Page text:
PORTLAND, Ore. - Two weeks after United States authorities cleared a
Portland-area lawyer of any connection to the deadly terrorist bombing in
Madrid, high-level Spanish law enforcement officials who were also involved
in the investigation are challenging key aspects of the United States'
version of events in the case, touching off a muddy dispute between the two
allies and painting a portrait of F.B.I. officials who repeatedly rejected
evidence that they had the wrong man.
Much of the disagreement between the two countries continues to center on
the fingerprints lifted from a blue plastic bag discovered near the scene
of the March 11 bombing, which killed 191 people and left 2,000 injured in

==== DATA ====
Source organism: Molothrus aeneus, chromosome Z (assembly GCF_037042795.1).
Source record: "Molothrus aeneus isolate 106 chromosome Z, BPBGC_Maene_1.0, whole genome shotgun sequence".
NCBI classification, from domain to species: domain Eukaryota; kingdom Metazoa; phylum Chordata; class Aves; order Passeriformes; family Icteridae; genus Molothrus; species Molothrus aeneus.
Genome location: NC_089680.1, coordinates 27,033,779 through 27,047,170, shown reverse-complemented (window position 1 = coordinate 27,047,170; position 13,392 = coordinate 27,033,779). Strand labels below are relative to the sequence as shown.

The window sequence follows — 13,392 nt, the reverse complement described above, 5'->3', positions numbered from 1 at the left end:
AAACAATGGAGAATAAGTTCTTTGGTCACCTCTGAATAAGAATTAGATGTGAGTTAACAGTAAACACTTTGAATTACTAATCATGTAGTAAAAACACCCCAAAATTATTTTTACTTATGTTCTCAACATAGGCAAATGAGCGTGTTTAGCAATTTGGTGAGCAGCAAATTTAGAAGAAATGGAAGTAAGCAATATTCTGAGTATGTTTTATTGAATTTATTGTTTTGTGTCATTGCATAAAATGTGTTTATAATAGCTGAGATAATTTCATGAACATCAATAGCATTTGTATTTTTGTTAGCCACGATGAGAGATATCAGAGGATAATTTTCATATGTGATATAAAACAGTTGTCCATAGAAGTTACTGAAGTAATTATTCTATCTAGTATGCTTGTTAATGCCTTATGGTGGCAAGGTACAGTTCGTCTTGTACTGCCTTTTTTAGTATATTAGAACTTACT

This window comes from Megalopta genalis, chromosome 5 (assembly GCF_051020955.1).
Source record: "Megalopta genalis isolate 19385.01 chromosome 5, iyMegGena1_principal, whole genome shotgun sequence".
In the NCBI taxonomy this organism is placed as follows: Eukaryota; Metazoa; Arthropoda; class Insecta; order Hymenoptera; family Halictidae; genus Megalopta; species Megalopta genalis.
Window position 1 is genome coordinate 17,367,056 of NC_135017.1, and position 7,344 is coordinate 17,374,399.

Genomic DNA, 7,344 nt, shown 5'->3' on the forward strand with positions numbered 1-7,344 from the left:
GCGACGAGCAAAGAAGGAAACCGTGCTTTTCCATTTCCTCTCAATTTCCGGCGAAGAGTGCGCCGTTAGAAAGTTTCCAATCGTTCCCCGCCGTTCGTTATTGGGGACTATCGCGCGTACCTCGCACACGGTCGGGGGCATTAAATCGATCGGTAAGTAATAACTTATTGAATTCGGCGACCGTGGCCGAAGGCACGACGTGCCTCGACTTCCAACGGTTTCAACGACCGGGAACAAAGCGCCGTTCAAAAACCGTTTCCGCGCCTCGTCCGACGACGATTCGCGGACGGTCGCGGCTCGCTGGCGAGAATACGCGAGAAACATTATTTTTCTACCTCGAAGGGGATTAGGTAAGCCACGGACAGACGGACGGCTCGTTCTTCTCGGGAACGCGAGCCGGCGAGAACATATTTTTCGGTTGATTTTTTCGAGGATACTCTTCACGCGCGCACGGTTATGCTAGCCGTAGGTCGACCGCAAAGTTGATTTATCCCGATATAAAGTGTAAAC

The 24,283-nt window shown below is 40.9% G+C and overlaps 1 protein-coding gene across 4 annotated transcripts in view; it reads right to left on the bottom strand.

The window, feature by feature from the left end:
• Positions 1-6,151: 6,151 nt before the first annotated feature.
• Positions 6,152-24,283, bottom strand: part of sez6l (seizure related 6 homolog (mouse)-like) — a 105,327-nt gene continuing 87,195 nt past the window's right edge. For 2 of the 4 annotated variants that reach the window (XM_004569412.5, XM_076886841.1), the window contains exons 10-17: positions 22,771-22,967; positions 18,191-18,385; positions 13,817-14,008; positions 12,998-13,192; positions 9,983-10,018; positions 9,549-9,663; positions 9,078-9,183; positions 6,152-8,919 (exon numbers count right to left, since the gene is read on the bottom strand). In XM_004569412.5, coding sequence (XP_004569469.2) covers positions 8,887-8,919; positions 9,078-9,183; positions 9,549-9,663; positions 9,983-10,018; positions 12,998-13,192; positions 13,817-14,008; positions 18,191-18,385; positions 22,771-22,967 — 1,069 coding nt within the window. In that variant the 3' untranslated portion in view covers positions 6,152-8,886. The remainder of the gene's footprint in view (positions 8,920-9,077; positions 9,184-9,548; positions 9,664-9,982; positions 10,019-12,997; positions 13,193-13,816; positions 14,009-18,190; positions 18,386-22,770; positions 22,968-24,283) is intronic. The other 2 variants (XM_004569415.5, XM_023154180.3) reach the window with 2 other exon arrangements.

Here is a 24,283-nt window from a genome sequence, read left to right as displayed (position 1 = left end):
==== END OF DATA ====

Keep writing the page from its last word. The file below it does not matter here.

the deadliest terrorist attack in Europe since World War II. F.B.I.
officials once maintained the prints matched those of the American lawyer,
Brandon Mayfield, who was jailed for two weeks, and the F.B.I. at one point
told federal prosecutors that Spanish officials were "satisfied" with their
But in interviews this week, Spanish officials vehemently denied ever
backing up that assessment, saying they had told American law enforcement
officials from the start, after their own tests, that the match was
negative. The Spanish officials said their American counterparts
relentlessly pressed their case anyway, explaining away stark proof of a
flawed link - including what the Spanish described as tell-tale forensic
signs - and seemingly refusing to accept the notion that they were mistaken.
"They had a justification for everything," said Pedro Luis Melida Lledo,
head of the fingerprint unit for the Spanish National Police, whose team
analyzed the prints in question and met with the Americans on April 21.
"But I just couldn't see it..."